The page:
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Pakistan: ICRC and Red Crescent respond to needs in North-West Frontier Province as returns continue

04-09-2009 Operational Update

Tens of thousands of civilians continue to return to their homes in the North-West Frontier Province of Pakistan after months of displacement. Many are encountering difficult conditions.

©ICRC/Ph. Fichard/PK-E-00892    
Gandigar IDP Camp, Upper Dir, Pakistan. Latrines installed by the ICRC.    
©ICRC/Ph. Fichard/PK-E-00904    
Khungi-Shah IDP camp, Lower Dir, Pakistan. Children draw water from a tapstand installed by the ICRC and Pakistan Red Crescent.    
©ICRC/Ph. Fichard/PK-E-00897    
Khungi-Shah IDP camp, Lower Dir, Pakistan. Latrines built by the Pakistan Red Crescent and the ICRC.    
©ICRC/Ph. Fichard/PK-E-00912    
Wari 1 IDP Camp, Lower Dir, Pakistan. Tents pitched in a school courtyard.    

Another 10,000 people have returned to Dir following a relative improvement in the security situation there. They had earlier fled intense fighting in the Maidan area. According to local authorities, about 90% of displaced persons in and around Maidan have now returned. However, they face hardship as a result of losing their homes and crops, and because they have limited access to food, water, electricity and health services. Security remains a major concern as military operations and indiscriminate attacks continue. In the last two weeks, three schools and a first-aid post were attacked and destroyed. Maidan is also contaminated with unexploded ordnance, with reports that a landmine explosion injured two children on 25 August.

The International Committee of the Red Cross (ICRC) provided much-needed drugs and supplies to the district hospital and basic health units that the Pakistan Red Crescent Society (PRCS) has set up in Wari and Gandigar camps, Upper Dir. Together with the PRCS, the ICRC delivered food to almost 3,000 residents of Khungi Shah IDP camp for the first time. The camp – recently built by Red Cross/Red Crescent Movement teams – has latrines, showers and a clean water supply. Community kitchens currently under construction will allow residents to become self-reliant by cooking their own food. The ICRC also distributed food to 32,000 displaced people currently living in nine other camps in the district and to 21,000 internally displaced persons staying with host families.


Security in the district capital Mingora has deteriorated sharply over the last two weeks, with a number of suicide attacks and heavy fighting. The ICRC is trying to regain access to the town. Meanwhile, the organization delivered drugs to the PRCS basic health unit in Kanju. Working jointly with the Pakistan Red Crescent Society, it also delivered food and soap to 2,700 residents of Barikot on 24 August. A further 4,000 people who live west of the Swat River received aid on 1 September.


Despite the curfew imposed on 13 August in Chagarzai Tehsil, more families arrived in Karapa camp, where the population has reached 2,400. The area stabilized last week and all 900 people who had been staying in Sawari camp returned to their homes, as did those staying with host families. The ICRC and the PRCS finished distributing food and other relief items to over 14,000 displaced people in the district, despite several interruptions due to heavy rains. Following the return of people who had fled to the southern part of Buner district, an ICRC team entered Chagarzai on 26 August for the first time to assess humanitarian needs there. The ICRC was the first international humanitarian organization to enter this troubled area.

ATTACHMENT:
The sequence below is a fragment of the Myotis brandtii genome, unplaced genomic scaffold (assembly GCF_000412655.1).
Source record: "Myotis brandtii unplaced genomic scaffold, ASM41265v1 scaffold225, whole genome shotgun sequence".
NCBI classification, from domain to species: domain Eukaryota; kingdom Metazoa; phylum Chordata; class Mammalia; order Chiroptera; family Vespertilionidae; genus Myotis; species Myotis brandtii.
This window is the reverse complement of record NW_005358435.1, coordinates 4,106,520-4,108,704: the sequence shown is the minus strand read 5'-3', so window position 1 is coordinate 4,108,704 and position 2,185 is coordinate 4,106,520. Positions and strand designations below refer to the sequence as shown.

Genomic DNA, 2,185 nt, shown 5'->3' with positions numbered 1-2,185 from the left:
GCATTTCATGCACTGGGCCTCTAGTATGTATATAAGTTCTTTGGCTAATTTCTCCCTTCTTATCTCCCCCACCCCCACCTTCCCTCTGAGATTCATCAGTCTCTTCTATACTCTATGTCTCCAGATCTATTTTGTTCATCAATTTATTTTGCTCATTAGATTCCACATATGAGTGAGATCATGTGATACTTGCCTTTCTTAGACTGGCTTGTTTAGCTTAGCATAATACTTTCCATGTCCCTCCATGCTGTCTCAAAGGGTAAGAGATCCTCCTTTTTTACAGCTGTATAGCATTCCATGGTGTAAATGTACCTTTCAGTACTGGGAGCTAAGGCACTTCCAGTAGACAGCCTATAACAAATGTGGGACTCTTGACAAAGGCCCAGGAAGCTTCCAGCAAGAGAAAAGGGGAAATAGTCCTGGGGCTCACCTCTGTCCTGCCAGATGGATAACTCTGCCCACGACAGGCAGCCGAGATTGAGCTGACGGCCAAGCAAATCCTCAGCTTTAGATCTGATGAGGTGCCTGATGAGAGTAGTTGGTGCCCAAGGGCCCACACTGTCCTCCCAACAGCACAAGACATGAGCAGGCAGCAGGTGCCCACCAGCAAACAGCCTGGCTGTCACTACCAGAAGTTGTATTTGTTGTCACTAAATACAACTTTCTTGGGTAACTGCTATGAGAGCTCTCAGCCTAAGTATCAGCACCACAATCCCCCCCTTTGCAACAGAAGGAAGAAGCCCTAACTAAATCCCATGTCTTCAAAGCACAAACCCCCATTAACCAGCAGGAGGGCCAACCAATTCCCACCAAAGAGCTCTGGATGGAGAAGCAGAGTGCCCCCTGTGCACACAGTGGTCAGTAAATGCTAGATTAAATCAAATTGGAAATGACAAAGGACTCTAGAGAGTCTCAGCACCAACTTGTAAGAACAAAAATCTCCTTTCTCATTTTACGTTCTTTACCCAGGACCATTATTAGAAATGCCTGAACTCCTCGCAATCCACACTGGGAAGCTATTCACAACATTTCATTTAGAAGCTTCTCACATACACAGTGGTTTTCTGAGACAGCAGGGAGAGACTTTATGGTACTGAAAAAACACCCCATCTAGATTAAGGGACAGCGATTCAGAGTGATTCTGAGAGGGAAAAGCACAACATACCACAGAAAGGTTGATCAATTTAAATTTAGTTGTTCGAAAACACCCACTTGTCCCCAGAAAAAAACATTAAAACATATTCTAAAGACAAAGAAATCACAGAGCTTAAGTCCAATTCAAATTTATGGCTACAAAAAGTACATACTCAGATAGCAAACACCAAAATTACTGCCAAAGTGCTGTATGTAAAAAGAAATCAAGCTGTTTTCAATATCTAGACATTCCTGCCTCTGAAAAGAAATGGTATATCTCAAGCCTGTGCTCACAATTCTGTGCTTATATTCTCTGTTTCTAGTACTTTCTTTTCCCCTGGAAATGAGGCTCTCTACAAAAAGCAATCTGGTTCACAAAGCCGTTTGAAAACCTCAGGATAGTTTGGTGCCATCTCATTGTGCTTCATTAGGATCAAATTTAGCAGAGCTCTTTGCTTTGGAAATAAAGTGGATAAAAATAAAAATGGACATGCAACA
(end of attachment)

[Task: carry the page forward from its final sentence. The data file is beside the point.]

The PRCS and the ICRC provided food rations to almost 60,000 displaced people living in two IDP camps and to other vulnerable Malakand residents over the last two weeks. This latest distribution is part of the Red Cross/Red Crescent Movement's ongoing support to those affected by fighting in and near Malakand.


Many people who had sought refuge in Peshawar have left camps, shelters and relatives to move back to their homes in Swat. The ICRC donated medicine and supplies to the Frontier Constabulary in Hayatabad, to help them treat patients from Swat, Malakand and Hangu.


Restoring family links

The ICRC and the PRCS helped IDPs currently living in camps in Malakand Agency, Nowshera, Charsadda and Lower Dir stay in touch with their families through 259 free telephone calls.

Weapon risk education

The massive returns of recent weeks have led to numerous unexploded ordnance incidents throughout the NWFP. ICRC-trained teams of PRCS volunteers sensitized over 2,000 people from Benazir, Jalozai, Rangmala, Jalala and Kacha Garhi camps to the risks posed by such devices and taught them how to recognize these weapons.

ICRC surgical hospital for patients with weapon injuries

Over the past two weeks, 40 casualties were admitted to the ICRC hospital in Peshawar, bringing to 92 the number of patients currently receiving treatment at the hospital. Surgical teams there have performed 166 operations over two weeks.

See also: Response to NWFP humanitarian crisis  
For further information, please contact:
  Sébastien Brack, ICRC Islamabad, tel: +92 300 850 81 38
  Sitara Jabeen, ICRC Islamabad, tel: +92 300 850 56 93
  Simon Schorno, ICRC Geneva, tel: +41 79 251 9302
  or visit the website of the
  International Federation of Red Cross and Red Crescent Societies: www.ifrc.org